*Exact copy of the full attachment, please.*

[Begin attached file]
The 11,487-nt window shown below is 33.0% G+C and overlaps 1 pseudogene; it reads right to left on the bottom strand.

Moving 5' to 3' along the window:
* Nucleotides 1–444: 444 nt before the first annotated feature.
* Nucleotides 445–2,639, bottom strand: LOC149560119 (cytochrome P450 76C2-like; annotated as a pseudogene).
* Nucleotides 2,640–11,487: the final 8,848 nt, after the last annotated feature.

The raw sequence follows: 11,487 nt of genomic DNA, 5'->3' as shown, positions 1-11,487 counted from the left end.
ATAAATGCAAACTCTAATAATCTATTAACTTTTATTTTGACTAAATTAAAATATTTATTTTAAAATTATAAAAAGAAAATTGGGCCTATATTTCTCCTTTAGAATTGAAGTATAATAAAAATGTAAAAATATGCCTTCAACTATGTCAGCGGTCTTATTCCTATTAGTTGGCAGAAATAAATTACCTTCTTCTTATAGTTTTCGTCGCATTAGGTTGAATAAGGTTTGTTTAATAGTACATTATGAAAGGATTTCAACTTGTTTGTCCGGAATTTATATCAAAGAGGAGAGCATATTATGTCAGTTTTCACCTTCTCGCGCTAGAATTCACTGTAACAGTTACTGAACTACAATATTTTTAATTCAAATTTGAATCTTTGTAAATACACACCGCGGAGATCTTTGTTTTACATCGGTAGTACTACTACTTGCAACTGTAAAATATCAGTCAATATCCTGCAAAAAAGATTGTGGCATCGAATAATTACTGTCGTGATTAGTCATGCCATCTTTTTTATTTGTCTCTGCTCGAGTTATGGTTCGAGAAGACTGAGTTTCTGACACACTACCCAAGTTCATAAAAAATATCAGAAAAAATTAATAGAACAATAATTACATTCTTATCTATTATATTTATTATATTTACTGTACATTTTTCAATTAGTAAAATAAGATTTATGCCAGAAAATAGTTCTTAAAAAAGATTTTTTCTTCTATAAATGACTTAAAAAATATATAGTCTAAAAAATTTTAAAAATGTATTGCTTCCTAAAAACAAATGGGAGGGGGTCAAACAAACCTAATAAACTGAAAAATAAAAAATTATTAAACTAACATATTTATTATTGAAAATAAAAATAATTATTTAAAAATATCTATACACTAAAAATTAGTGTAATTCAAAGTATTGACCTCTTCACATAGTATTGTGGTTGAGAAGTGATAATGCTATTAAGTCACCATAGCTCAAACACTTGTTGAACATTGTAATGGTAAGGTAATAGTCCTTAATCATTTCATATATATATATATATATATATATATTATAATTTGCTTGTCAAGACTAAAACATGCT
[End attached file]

The 11,487-nt window shown below is 33.0% G+C and overlaps 1 pseudogene; it reads right to left on the bottom strand.

Moving 5' to 3' along the window:
* Nucleotides 1–444: 444 nt before the first annotated feature.
* Nucleotides 445–2,639, bottom strand: LOC149560119 (cytochrome P450 76C2-like; annotated as a pseudogene).
* Nucleotides 2,640–11,487: the final 8,848 nt, after the last annotated feature.

The raw sequence follows: 11,487 nt of genomic DNA, 5'->3' as shown, positions 1-11,487 counted from the left end.
ATAAATGCAAACTCTAATAATCTATTAACTTTTATTTTGACTAAATTAAAATATTTATTTTAAAATTATAAAAAGAAAATTGGGCCTATATTTCTCCTTTAGAATTGAAGTATAATAAAAATGTAAAAATATGCCTTCAACTATGTCAGCGGTCTTATTCCTATTAGTTGGCAGAAATAAATTACCTTCTTCTTATAGTTTTCGTCGCATTAGGTTGAATAAGGTTTGTTTAATAGTACATTATGAAAGGATTTCAACTTGTTTGTCCGGAATTTATATCAAAGAGGAGAGCATATTATGTCAGTTTTCACCTTCTCGCGCTAGAATTCACTGTAACAGTTACTGAACTACAATATTTTTAATTCAAATTTGAATCTTTGTAAATACACACCGCGGAGATCTTTGTTTTACATCGGTAGTACTACTACTTGCAACTGTAAAATATCAGTCAATATCCTGCAAAAAAGATTGTGGCATCGAATAATTACTGTCGTGATTAGTCATGCCATCTTTTTTATTTGTCTCTGCTCGAGTTATGGTTCGAGAAGACTGAGTTTCTGACACACTACCCAAGTTCATAAAAAATATCAGAAAAAATTAATAGAACAATAATTACATTCTTATCTATTATATTTATTATATTTACTGTACATTTTTCAATTAGTAAAATAAGATTTATGCCAGAAAATAGTTCTTAAAAAAGATTTTTTCTTCTATAAATGACTTAAAAAATATATAGTCTAAAAAATTTTAAAAATGTATTGCTTCCTAAAAACAAATGGGAGGGGGTCAAACAAACCTAATAAACTGAAAAATAAAAAATTATTAAACTAACATATTTATTATTGAAAATAAAAATAATTATTTAAAAATATCTATACACTAAAAATTAGTGTAATTCAAAGTATTGACCTCTTCACATAGTATTGTGGTTGAGAAGTGATAATGCTATTAAGTCACCATAGCTCAAACACTTGTTGAACATTGTAATGGTAAGGTAATAGTCCTTAATCATTTCATATATATATATATATATATATATATTATAATTTGCTTGTCAAGACTAAAACATGCT